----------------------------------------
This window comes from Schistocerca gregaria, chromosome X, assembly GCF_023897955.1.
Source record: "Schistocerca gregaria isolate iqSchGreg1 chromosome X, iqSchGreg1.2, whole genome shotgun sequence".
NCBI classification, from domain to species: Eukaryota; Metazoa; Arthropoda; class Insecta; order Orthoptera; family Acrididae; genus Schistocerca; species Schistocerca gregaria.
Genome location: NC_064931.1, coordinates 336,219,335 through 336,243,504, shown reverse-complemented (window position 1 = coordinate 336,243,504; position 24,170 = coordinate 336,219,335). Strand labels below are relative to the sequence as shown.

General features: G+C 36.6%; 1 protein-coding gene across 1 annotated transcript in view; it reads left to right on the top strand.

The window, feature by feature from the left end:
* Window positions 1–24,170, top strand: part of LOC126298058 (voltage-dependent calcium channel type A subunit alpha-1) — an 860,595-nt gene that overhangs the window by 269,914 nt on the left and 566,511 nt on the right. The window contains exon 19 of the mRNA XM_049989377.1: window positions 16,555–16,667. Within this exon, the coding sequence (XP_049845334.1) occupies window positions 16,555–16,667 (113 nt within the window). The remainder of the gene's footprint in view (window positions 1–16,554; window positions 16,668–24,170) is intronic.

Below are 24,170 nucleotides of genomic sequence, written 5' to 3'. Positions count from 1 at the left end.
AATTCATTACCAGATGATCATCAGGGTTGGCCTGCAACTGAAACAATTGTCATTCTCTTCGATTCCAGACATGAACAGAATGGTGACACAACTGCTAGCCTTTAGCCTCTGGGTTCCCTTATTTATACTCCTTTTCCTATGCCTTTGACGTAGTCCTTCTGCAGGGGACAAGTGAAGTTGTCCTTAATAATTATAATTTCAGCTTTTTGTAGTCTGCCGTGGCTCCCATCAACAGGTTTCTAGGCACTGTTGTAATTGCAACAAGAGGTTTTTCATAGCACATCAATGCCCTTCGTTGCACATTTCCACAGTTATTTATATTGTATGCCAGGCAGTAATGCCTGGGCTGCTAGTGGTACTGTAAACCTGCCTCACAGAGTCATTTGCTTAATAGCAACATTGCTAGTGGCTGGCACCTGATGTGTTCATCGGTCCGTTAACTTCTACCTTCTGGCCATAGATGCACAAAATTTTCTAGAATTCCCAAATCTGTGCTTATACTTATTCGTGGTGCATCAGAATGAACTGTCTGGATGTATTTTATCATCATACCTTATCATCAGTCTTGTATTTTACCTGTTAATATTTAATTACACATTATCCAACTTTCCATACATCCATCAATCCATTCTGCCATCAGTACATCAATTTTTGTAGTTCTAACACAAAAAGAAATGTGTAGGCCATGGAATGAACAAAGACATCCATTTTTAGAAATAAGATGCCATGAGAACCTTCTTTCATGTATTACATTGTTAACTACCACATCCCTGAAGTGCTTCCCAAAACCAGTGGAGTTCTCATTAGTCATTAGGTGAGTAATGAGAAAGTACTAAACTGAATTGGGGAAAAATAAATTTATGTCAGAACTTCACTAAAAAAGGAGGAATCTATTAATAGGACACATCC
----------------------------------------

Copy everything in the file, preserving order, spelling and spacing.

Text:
This window comes from Schistocerca gregaria, chromosome X, assembly GCF_023897955.1.
Source record: "Schistocerca gregaria isolate iqSchGreg1 chromosome X, iqSchGreg1.2, whole genome shotgun sequence".
NCBI classification, from domain to species: Eukaryota; Metazoa; Arthropoda; class Insecta; order Orthoptera; family Acrididae; genus Schistocerca; species Schistocerca gregaria.
Genome location: NC_064931.1, coordinates 336,219,335 through 336,243,504, shown reverse-complemented (window position 1 = coordinate 336,243,504; position 24,170 = coordinate 336,219,335). Strand labels below are relative to the sequence as shown.

General features: G+C 36.6%; 1 protein-coding gene across 1 annotated transcript in view; it reads left to right on the top strand.

The window, feature by feature from the left end:
* Window positions 1–24,170, top strand: part of LOC126298058 (voltage-dependent calcium channel type A subunit alpha-1) — an 860,595-nt gene that overhangs the window by 269,914 nt on the left and 566,511 nt on the right. The window contains exon 19 of the mRNA XM_049989377.1: window positions 16,555–16,667. Within this exon, the coding sequence (XP_049845334.1) occupies window positions 16,555–16,667 (113 nt within the window). The remainder of the gene's footprint in view (window positions 1–16,554; window positions 16,668–24,170) is intronic.

Below are 24,170 nucleotides of genomic sequence, written 5' to 3'. Positions count from 1 at the left end.
AATTCATTACCAGATGATCATCAGGGTTGGCCTGCAACTGAAACAATTGTCATTCTCTTCGATTCCAGACATGAACAGAATGGTGACACAACTGCTAGCCTTTAGCCTCTGGGTTCCCTTATTTATACTCCTTTTCCTATGCCTTTGACGTAGTCCTTCTGCAGGGGACAAGTGAAGTTGTCCTTAATAATTATAATTTCAGCTTTTTGTAGTCTGCCGTGGCTCCCATCAACAGGTTTCTAGGCACTGTTGTAATTGCAACAAGAGGTTTTTCATAGCACATCAATGCCCTTCGTTGCACATTTCCACAGTTATTTATATTGTATGCCAGGCAGTAATGCCTGGGCTGCTAGTGGTACTGTAAACCTGCCTCACAGAGTCATTTGCTTAATAGCAACATTGCTAGTGGCTGGCACCTGATGTGTTCATCGGTCCGTTAACTTCTACCTTCTGGCCATAGATGCACAAAATTTTCTAGAATTCCCAAATCTGTGCTTATACTTATTCGTGGTGCATCAGAATGAACTGTCTGGATGTATTTTATCATCATACCTTATCATCAGTCTTGTATTTTACCTGTTAATATTTAATTACACATTATCCAACTTTCCATACATCCATCAATCCATTCTGCCATCAGTACATCAATTTTTGTAGTTCTAACACAAAAAGAAATGTGTAGGCCATGGAATGAACAAAGACATCCATTTTTAGAAATAAGATGCCATGAGAACCTTCTTTCATGTATTACATTGTTAACTACCACATCCCTGAAGTGCTTCCCAAAACCAGTGGAGTTCTCATTAGTCATTAGGTGAGTAATGAGAAAGTACTAAACTGAATTGGGGAAAAATAAATTTATGTCAGAACTTCACTAAAAAAGGAGGAATCTATTAATAGGACACATCC